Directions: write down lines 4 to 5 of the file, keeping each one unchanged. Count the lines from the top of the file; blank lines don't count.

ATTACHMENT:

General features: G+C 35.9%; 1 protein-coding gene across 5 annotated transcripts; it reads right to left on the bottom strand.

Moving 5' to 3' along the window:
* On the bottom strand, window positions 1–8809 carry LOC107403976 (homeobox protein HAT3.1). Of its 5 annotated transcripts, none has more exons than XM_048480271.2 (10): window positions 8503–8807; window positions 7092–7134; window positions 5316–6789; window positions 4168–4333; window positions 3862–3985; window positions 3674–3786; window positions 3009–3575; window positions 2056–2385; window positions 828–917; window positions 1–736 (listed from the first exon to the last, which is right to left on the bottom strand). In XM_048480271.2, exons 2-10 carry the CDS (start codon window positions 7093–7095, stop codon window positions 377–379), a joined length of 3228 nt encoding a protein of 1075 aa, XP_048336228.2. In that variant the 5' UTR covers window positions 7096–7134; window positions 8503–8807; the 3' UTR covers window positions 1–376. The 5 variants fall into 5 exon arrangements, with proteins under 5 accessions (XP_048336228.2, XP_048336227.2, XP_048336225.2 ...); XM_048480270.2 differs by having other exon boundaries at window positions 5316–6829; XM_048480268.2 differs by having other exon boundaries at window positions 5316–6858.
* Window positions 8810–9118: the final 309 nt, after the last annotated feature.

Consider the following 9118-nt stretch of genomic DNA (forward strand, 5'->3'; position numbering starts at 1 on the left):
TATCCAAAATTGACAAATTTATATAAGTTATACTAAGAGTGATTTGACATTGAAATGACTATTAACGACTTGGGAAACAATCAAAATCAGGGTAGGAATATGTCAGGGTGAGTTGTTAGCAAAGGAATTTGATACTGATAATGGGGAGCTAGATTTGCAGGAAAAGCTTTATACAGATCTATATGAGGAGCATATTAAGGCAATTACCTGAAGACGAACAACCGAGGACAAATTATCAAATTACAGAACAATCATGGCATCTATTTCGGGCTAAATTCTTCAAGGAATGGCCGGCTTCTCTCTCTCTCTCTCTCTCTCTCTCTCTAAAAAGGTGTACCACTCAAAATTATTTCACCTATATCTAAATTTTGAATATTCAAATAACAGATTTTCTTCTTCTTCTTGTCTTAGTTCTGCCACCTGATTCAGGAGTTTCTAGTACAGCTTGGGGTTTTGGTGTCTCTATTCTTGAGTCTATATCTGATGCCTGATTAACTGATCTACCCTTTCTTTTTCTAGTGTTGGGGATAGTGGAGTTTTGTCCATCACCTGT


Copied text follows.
* Window positions 8810–9118: the final 309 nt, after the last annotated feature.

Consider the following 9118-nt stretch of genomic DNA (forward strand, 5'->3'; position numbering starts at 1 on the left):